LONDON (Reuters) - British Airways has lost a legal bid to stop its pilots from going on strike over pay in the busy summer holiday season but said it plans to appeal the decision.
The pilots’ union has yet to set any dates for industrial action.
Pilots at BA, which is owned by IAG ICAG.L voted for strike action on Monday, and the airline's bid to bring a High Court injunction to block strike action failed on Tuesday.
“Although legally clear to do so, we have still not set any strike dates to give BA one last chance to commit to negotiating on pilots’ pay and rewards with us,” Brian Strutton, general secretary of the BALPA union, said in a statement.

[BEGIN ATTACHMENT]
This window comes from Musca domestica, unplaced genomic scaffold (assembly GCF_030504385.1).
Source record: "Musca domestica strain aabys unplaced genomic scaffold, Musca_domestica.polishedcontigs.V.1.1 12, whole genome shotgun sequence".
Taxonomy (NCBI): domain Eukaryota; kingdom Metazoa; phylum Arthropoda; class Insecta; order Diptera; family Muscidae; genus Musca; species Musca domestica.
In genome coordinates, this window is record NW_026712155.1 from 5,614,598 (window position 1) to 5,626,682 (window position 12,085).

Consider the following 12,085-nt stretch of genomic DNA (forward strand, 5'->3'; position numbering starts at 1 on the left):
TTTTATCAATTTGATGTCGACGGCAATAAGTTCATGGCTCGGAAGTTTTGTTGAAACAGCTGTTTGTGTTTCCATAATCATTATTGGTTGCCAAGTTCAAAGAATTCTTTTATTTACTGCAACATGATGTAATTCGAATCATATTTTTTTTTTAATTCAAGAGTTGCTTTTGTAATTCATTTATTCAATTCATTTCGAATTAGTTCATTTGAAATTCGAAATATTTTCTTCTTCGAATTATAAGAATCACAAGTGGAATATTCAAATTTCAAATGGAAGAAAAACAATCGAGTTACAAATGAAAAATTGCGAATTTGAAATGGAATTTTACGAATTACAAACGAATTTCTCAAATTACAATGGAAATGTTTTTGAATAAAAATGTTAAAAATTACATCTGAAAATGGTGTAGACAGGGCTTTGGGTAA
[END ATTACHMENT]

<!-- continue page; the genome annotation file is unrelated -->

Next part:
BALPA says that BA should share more of its profits with its pilots, and on Tuesday the High Court found that the union had issued its ballot correctly and therefore the result could stand.
British Airways said it would take the case to the Court of Appeal and that BALPA had said they would not schedule any strike action until it was heard. A source said that the appeal was expected to be heard at the end of this week or early next week.
“We are very disappointed with today’s decision,” the airline said in a statement. “We will continue to pursue every avenue to protect the holidays of thousands of our customers this summer. Our proposed pay offer of 11.5% over three years is fair.”
Reporting by Alistair Smout; editing by Stephen Addison
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